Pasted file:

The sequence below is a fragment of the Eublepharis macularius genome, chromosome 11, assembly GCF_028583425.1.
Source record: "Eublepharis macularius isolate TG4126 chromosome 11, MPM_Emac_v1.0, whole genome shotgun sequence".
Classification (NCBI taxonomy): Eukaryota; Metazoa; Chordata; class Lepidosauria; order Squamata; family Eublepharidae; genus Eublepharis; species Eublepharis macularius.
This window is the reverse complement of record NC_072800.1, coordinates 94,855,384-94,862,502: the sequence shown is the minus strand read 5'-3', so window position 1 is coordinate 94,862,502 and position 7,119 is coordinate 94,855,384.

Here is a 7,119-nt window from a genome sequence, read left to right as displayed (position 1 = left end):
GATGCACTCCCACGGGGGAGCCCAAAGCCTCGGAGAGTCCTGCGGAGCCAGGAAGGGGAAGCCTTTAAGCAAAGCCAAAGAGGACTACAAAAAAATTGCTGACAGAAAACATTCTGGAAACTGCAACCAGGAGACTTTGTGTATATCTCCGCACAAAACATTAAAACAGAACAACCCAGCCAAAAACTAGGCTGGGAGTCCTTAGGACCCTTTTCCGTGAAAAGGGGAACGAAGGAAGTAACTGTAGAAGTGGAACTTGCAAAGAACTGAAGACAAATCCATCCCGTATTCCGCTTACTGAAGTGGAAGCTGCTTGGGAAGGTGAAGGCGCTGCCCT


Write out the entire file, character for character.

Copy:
The sequence below is a fragment of the Eublepharis macularius genome, chromosome 11, assembly GCF_028583425.1.
Source record: "Eublepharis macularius isolate TG4126 chromosome 11, MPM_Emac_v1.0, whole genome shotgun sequence".
Classification (NCBI taxonomy): Eukaryota; Metazoa; Chordata; class Lepidosauria; order Squamata; family Eublepharidae; genus Eublepharis; species Eublepharis macularius.
This window is the reverse complement of record NC_072800.1, coordinates 94,855,384-94,862,502: the sequence shown is the minus strand read 5'-3', so window position 1 is coordinate 94,862,502 and position 7,119 is coordinate 94,855,384.

Here is a 7,119-nt window from a genome sequence, read left to right as displayed (position 1 = left end):
GATGCACTCCCACGGGGGAGCCCAAAGCCTCGGAGAGTCCTGCGGAGCCAGGAAGGGGAAGCCTTTAAGCAAAGCCAAAGAGGACTACAAAAAAATTGCTGACAGAAAACATTCTGGAAACTGCAACCAGGAGACTTTGTGTATATCTCCGCACAAAACATTAAAACAGAACAACCCAGCCAAAAACTAGGCTGGGAGTCCTTAGGACCCTTTTCCGTGAAAAGGGGAACGAAGGAAGTAACTGTAGAAGTGGAACTTGCAAAGAACTGAAGACAAATCCATCCCGTATTCCGCTTACTGAAGTGGAAGCTGCTTGGGAAGGTGAAGGCGCTGCCCT